Retail is a cornerstone of the British economy and must be supported.
UK retailers employ 2.9 million people in the UK and are responsible for a third of all consumer spending. And it is one of the sectors that has been hit hardest by the pandemic. High street shops have been forced to stay shut and when they have been open, consumers have been wary of venturing out into crowded places. The effects can be seen on any high street, with retailers both large and small struggling.
We should be finding safe, responsible ways to keep retail in business while protecting consumers. That’s precisely what Klarna does, by reducing the risk out of shopping online for consumers.
Consumer behaviours have shifted and we all have a responsibility to further protect them.
Consumer expectations are shifting and the regulators are doing the necessary groundwork to adapt, with the ongoing work of the Woolard Review.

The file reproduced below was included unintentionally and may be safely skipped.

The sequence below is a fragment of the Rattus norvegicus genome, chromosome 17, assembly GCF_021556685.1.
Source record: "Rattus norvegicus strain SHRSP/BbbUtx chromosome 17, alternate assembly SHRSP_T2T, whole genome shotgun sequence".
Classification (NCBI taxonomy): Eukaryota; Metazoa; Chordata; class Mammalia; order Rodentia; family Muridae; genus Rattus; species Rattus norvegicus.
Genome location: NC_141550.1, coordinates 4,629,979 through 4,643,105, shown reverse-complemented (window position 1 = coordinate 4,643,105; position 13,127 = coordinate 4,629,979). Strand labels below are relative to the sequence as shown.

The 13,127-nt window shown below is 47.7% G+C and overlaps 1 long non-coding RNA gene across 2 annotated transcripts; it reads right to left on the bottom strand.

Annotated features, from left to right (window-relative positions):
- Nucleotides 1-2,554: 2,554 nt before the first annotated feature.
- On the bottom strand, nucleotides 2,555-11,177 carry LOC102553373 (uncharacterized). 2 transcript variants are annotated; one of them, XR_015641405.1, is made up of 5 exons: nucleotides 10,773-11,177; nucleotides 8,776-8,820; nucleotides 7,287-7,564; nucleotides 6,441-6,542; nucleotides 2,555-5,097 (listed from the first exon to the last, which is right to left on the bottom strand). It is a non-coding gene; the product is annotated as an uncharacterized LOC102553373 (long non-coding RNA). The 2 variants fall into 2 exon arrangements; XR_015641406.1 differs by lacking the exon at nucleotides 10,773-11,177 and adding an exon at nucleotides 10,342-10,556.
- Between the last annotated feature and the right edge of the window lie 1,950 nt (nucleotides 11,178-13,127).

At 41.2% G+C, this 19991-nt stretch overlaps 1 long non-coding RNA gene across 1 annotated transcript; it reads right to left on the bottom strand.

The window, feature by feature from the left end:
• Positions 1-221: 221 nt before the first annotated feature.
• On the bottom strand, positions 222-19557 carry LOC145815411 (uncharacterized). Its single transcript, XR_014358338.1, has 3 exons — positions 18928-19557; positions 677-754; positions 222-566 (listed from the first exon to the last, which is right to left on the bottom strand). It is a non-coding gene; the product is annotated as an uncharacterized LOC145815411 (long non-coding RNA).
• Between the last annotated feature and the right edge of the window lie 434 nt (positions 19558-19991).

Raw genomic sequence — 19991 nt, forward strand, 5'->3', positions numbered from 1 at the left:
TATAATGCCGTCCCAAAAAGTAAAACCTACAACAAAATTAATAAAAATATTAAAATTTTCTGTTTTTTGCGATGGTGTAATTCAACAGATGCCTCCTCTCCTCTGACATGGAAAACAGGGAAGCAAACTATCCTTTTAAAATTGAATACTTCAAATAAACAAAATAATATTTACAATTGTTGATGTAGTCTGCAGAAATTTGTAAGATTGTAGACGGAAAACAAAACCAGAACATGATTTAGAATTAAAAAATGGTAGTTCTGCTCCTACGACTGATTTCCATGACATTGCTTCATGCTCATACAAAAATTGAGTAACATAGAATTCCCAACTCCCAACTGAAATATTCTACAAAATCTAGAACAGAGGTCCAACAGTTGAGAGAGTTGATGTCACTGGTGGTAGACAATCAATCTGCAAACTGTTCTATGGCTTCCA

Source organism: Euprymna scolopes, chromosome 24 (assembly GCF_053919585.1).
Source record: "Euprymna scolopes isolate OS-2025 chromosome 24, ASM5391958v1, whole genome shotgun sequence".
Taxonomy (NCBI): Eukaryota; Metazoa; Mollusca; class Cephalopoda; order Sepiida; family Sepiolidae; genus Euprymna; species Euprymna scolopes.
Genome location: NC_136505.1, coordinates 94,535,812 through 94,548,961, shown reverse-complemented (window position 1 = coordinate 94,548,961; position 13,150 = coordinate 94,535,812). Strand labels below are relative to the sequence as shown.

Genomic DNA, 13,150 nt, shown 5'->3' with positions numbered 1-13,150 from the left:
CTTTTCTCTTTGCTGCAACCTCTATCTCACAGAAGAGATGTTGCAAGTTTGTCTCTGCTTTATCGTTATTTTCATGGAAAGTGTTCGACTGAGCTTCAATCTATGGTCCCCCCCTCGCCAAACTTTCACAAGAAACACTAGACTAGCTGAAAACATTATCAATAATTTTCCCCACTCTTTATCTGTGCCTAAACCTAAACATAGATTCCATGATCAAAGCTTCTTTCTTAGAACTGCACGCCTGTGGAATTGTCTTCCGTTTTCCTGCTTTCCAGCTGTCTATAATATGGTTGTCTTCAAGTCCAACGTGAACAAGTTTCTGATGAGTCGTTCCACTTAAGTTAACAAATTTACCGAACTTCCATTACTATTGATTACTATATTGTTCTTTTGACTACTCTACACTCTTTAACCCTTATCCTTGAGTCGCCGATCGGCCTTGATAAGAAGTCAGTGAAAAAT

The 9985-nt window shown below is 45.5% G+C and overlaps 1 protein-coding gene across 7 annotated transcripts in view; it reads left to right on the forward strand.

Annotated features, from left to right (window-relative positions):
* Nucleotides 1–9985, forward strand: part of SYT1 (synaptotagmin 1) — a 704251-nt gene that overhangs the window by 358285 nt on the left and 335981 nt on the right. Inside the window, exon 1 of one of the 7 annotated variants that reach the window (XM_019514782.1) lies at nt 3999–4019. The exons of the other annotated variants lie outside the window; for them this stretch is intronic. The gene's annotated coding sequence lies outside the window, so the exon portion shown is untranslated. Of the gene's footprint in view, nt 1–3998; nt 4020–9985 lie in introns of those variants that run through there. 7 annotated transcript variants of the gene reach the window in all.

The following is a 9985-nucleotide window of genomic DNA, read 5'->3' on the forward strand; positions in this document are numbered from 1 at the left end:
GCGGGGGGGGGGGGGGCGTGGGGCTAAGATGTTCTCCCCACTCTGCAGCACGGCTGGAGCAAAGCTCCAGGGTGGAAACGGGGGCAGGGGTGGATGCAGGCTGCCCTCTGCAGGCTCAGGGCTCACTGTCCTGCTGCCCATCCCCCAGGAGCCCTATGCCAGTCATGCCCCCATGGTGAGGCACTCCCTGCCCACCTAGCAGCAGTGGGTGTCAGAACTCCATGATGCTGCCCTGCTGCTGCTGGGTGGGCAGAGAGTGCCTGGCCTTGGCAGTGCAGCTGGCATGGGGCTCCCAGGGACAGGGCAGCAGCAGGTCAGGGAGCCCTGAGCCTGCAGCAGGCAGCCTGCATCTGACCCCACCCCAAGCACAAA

The FCA has already been protecting consumers in this space, notably by providing guidance to buy now pay later providers on handling payment deferrals due to coronavirus last year.
Equally important, the ASA is driving positive change in this our sector, demonstrated in their recent update to the buy now pay later guidelines. At Klarna we frequently leverage the ASA’s bespoke copy advice service, a superb and free tool and we encourage all our competitors and partners to do the same.
For our part, at Klarna we are committed to continuing to drive high standards in the industry with, for example, our guidelines on responsible promotion for merchants, partnerships with charities such as StepChange and CALM, and continued support for all consumers affected by Covid-19 or those who might need additional flexibility with their payments. Not to mention, establishing an influencer council to define better guidelines for the use of influencers by financial services businesses.
All this work is designed to protect consumers as they continue to look for safer alternatives to the traditional open-ended, revolving credit products that our parents were used to. Our focus is on initiatives that positively support and protect consumers’ best interests.